Fascia Research from the NIH

Because fascia is made from collagen, the genetic defect from EDS will often cause us problems with this tissue. It’s thin, fragile, stretches too much, and gives way too easily.

PubMed Central® (PMC) is a free full-text archive of biomedical and life sciences journal literature at the U.S. National Institutes of Health’s National Library of Medicine (NIH/NLM).

Research on the body’s fascia (connective tissue) is finding more and more of its functions and abilities, going far beyond just “holding stuff together”.  I’ve posted here the abstracts of the following 4 articles and you can decide for yourself if they’re worth reading in full.

  1. Smooth Muscle
  2. Visceral Fascia
  3. Bone Tissue
  4. Hormone Receptor Expression in Human Fascial Tissue

The Other Side of the Fascia: The Smooth Muscle Part 1


According to current scientific standards, the fascia is a connective tissue derived from two separate germ layers, the mesoderm (trunk and limbs, part of the neck) and the ectoderm (cervical tract and skull). 

The fascia has the property of maintaining the shape and function of its anatomical district, but it also can adapt to mechanical-metabolic stimuli. Smooth muscle and non-voluntary striated musculature originated from the mesoderm have never been properly considered as a type of fascia. 

They are some of the viscera present in the mediastinum, in the abdomen and in the pelvic floor. 

This text represents the first article in the international scientific field that discusses the inclusion of some viscera in the context of what is considered fascia, thanks to the efforts of our committee for the definition and nomenclature of the fascial tissue of the Foundation of Osteopathic Research and Clinical Endorsement (FORCE).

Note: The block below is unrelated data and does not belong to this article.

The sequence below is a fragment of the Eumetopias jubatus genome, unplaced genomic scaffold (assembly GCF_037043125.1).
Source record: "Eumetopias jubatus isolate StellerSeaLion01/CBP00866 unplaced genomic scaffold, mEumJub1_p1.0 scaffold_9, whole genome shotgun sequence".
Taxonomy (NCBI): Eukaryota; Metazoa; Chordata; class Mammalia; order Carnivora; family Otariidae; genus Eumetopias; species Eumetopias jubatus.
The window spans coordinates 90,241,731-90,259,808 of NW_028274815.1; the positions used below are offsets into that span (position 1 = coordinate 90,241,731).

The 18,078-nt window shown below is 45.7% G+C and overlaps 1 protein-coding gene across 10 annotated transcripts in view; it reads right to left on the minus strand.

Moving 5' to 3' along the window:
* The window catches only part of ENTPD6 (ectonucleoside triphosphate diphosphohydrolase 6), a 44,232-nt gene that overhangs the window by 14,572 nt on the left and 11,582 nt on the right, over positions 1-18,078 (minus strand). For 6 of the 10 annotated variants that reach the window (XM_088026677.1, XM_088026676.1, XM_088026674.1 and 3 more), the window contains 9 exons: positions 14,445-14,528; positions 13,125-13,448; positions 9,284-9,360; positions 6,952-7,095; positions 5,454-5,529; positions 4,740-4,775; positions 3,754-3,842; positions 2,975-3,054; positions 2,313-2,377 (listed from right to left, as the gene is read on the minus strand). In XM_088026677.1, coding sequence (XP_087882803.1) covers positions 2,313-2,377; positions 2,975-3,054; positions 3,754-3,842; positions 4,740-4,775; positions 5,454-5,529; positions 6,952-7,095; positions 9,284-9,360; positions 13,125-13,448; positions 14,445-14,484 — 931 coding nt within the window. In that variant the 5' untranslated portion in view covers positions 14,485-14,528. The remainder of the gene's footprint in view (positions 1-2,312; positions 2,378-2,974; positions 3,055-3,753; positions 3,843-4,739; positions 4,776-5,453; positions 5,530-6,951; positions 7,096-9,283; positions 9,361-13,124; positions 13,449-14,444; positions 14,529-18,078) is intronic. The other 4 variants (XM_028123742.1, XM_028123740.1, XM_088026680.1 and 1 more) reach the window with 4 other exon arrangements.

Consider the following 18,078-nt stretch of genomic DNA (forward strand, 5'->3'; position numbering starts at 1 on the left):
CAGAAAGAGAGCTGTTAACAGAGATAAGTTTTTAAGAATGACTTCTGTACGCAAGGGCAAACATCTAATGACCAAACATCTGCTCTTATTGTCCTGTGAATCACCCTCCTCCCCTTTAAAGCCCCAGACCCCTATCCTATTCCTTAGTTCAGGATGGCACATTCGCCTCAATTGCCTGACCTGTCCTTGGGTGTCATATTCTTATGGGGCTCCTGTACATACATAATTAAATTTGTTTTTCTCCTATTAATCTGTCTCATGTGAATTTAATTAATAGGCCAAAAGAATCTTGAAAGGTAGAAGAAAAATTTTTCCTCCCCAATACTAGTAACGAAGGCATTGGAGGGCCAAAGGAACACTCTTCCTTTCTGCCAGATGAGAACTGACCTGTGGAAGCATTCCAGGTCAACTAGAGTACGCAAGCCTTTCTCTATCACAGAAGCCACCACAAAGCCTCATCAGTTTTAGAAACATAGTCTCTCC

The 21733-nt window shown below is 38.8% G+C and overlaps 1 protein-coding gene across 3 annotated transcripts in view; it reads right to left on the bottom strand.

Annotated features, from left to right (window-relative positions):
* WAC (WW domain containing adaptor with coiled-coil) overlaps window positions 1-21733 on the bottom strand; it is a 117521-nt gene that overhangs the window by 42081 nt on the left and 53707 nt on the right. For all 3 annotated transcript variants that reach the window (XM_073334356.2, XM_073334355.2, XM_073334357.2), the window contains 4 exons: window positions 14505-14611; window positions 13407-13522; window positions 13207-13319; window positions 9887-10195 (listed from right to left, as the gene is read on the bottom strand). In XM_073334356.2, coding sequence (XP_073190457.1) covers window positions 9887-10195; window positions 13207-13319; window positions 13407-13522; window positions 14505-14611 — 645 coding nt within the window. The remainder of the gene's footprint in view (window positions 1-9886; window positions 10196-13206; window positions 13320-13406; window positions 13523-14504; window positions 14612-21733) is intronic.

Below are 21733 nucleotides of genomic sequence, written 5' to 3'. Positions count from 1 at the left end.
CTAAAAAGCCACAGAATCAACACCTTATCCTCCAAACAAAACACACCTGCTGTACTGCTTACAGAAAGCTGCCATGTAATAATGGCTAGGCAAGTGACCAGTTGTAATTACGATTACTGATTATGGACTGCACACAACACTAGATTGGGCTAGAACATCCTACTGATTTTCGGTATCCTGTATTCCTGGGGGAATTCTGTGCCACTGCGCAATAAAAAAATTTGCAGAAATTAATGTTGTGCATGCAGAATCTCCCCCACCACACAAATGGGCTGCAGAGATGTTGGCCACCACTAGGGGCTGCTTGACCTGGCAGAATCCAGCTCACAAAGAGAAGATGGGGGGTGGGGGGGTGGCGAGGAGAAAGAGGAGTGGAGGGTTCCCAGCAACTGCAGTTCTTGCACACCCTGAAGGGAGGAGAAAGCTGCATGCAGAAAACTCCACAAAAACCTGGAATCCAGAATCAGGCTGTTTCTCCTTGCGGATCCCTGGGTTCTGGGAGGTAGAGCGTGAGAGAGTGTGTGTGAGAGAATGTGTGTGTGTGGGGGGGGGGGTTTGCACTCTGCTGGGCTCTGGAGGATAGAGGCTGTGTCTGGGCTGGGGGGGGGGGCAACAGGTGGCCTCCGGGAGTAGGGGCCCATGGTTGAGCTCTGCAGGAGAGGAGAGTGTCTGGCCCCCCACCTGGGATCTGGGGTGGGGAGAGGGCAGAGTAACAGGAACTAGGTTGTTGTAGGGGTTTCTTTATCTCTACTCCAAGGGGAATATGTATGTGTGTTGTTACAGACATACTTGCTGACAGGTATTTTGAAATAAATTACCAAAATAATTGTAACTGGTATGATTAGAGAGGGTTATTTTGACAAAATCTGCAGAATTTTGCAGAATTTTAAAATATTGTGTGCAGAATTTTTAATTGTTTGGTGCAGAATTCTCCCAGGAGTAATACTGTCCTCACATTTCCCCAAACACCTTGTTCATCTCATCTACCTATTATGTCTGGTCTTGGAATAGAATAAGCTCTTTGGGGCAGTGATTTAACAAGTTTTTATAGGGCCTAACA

The Other Side of the Fascia: Visceral Fascia, Part 2


In osteopathic clinical practice and in the teaching of osteopathic medicine, the visceral manipulation approach is included. The knowledge that some viscera satisfy the definition of fascial tissue will allow the osteopath to improve its practice. 

In the second part of the article, we will give a conclusive definition of fascia, and we will explain the embryological development of the heart and how the fascial tissue can be subject to manual treatment. 

This text is the first in the international scientific field that discusses the inclusion of some viscera in the context of what is considered fascia, through our committee for the definition and nomenclature of the fascial tissue of the Foundation of Osteopathic Research and Clinical Endorsement (FORCE).

Bone Tissue is an Integral Part of the Fascial System


Bone tissue is not considered an integral part of the fascial system as per the current definition of fascia. Bodily fasciae derive from the mesoderm, while the fasciae associated with the cranial-cervical area derive from the ectoderm.